Archaeologists found a well-preserved mummy dating back around 1,000-800 years in an undergoing tomb, in Cajamarquilla, Peru. The researchers discovered the mummy lying in a fetal position, bound by rope, and covered in a textile — a common practice at the time for those who lived in mountainous areas. The mummy, identified by Live Science as a a male who was between 18 and 22 years, is now being displayed at the National University of San Marco’s museum.
“The main characteristic of the mummy is that the whole body was tied up by ropes and with the hands covering the face, which would be part of the local funeral pattern”, said the archaeologist Pieter Van Dalen Luna, from the State University of San Marco. Van Dalen said that radiocarbon dating will give a more precise chronology regarding the origins of the historic finding.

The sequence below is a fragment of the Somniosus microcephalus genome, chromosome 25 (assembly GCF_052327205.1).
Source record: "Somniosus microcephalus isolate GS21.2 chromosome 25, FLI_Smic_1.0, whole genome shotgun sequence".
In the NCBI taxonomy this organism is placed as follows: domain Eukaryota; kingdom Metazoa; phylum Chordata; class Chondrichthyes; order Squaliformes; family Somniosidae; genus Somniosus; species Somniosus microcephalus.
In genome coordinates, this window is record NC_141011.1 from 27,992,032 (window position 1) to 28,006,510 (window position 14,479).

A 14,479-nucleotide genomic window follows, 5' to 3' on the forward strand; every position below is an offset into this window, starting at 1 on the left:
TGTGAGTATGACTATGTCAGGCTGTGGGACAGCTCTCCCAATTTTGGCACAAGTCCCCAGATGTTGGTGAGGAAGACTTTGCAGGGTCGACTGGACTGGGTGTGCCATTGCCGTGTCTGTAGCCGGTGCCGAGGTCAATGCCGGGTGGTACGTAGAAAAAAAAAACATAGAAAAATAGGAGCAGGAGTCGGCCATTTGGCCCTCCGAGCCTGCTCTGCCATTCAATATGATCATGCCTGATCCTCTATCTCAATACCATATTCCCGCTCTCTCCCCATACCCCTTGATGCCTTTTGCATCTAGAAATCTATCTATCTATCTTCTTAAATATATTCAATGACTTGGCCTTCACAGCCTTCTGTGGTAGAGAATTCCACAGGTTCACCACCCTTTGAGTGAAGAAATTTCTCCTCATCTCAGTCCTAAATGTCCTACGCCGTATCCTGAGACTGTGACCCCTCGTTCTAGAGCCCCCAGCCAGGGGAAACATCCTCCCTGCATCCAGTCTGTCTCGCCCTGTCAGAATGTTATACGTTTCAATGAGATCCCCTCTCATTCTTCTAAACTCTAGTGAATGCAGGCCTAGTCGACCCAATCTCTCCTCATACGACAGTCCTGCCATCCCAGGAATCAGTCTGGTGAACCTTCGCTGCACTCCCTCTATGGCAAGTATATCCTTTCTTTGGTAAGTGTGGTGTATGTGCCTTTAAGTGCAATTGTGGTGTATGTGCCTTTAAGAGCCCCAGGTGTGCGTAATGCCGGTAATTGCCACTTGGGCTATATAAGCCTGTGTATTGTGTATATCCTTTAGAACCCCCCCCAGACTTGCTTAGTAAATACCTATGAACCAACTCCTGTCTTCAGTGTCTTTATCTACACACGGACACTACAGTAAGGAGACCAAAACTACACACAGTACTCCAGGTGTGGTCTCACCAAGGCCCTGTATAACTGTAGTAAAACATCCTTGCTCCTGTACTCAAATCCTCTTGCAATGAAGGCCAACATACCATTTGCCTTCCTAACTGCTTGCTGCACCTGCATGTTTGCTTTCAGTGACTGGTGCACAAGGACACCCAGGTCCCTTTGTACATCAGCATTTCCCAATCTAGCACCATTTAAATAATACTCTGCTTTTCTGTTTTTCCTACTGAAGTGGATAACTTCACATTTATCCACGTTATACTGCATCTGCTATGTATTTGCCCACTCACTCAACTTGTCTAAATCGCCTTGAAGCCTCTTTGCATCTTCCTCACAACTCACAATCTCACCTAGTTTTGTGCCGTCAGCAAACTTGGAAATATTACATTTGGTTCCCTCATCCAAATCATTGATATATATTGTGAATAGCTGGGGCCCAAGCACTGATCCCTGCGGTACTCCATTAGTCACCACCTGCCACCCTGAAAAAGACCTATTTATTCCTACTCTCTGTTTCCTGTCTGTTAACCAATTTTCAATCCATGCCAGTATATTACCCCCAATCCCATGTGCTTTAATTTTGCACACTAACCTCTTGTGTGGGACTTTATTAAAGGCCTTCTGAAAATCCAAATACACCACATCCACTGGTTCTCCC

“Artificially preserved mummies from the Andes don’t look like mummies from Egypt,” said Christopher Heaney, assistant professor of Latin American history at Pennsylvania State University, explaining that Andean mummies were usually arranged in a fetal position and wrapped in layers of leather or cloth to form bundles.
Also found inside the tomb was the skeleton of an Andean guinea pig and what archaeologists believe to be a dog. Traces of corn and other vegetables were found in the burial chamber too. Researchers believe that the mummy may have been the son of a wealthy merchant and that family members would have visited his tomb often after his burial to present him with offerings and honour his memory.
The lost city of Cajamarquilla
According to the researchers, Cajamarquilla was a thriving city located on the right bank of the Rímac river about 25 km (16 miles) inland, and was a place where people from the coastal and mountainous areas of Peru engaged in trade. Peru is home to hundreds of archaeological sites from the diverse cultures that developed before and after the Inca Empire, which dominated the western regions of South America in the 15th and 16th centuries.
Mummification in ancient Andean cultures was a way of honoring their ancestors and preserving the connection between present and past. In a story about Inca mummies, History channel reveals that the most important members of Inca society continued to be treated as living beings after death, thus, providing a powerful link to the gods.